"The county board shall provide necessary office space for the county assessment supervisor and except as otherwise provided in this Act, shall provide for the payment of all necessary expenses of the office out of the county treasury.
"Upon the appointment and qualification of the first county assessment supervisor, all records, books and papers heretofore pertaining to the office of county assessor or county supervisor of assessments shall be delivered to the county assessment supervisor.
"§ 2a. In counties under township organization having a county assessment supervisor, the township assessor shall be ex officio deputy assessor under the county assessment supervisor and shall assist him in making the assessments *31 in the township wherein he is elected; provided that if in any such township the township assessor shall not be able by himself alone within the time allowed by law to perform the necessary work in making such assessment in said township, then any additional deputy assessor or deputy assessors required to make such assessment shall be appointed by the county assessment supervisor.
"The compensation of the township assessor shall be as follows: In townships containing less than 14,000 inhabitants they shall receive not less than five dollars ($5.00) per day; but additional compensation may be allowed, making their entire compensation a sum not exceeding one thousand dollars ($1,000.00); and in townships containing 14,000 or more inhabitants, they shall receive a sum not exceeding five thousand dollars ($5,000.00) per annum. In townships containing 20,000 or more inhabitants the township assessor shall pursue no other gainful occupation. The compensation of township assessors within the limits herein provided shall be fixed by the board of town auditors and shall be based upon the time actually employed and such assessors shall make affidavit as to the time so employed. In addition to their compensation, assessors shall also receive travel and transportation expenses, the amount of which shall be determined by the board of town auditors. Such compensation and expenses shall be paid out of the town treasury.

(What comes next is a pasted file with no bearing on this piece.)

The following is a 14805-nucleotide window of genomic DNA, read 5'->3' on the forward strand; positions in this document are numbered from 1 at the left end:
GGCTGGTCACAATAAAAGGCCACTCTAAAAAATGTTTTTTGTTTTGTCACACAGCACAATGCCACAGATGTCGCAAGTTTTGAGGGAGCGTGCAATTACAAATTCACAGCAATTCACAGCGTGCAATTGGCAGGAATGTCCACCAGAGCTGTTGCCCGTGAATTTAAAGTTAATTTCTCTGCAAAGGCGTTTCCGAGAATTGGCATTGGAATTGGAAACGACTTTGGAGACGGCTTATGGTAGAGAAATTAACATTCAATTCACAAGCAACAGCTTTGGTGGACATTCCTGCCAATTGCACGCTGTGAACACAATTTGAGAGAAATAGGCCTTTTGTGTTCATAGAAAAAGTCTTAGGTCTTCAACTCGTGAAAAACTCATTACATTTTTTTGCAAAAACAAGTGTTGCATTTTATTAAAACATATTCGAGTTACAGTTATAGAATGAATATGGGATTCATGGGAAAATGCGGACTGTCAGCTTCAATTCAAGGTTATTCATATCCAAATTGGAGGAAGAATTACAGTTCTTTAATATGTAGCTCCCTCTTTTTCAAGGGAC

"§ 2b. The county assessment supervisor may appoint one or more suitable persons to act as deputy assessor to assist him in making assessments and such deputy shall take and subscribe an oath of office honestly and faithfully to perform all the duties of the office under the direction of the county assessment supervisor. Such deputy shall have power to administer all oaths authorized by law to be administered by assessors. On or before the first day of April in each year the county assessment supervisor shall assemble all deputy assessors, including township assessors, *32 for consultation and shall give such instructions to them as shall tend to a uniformity in the action of the deputy assessors in his county. The deputy assessors, including township assessors, shall make their returns to the county assessment supervisor at such time or times as he shall direct on or before the first day of June.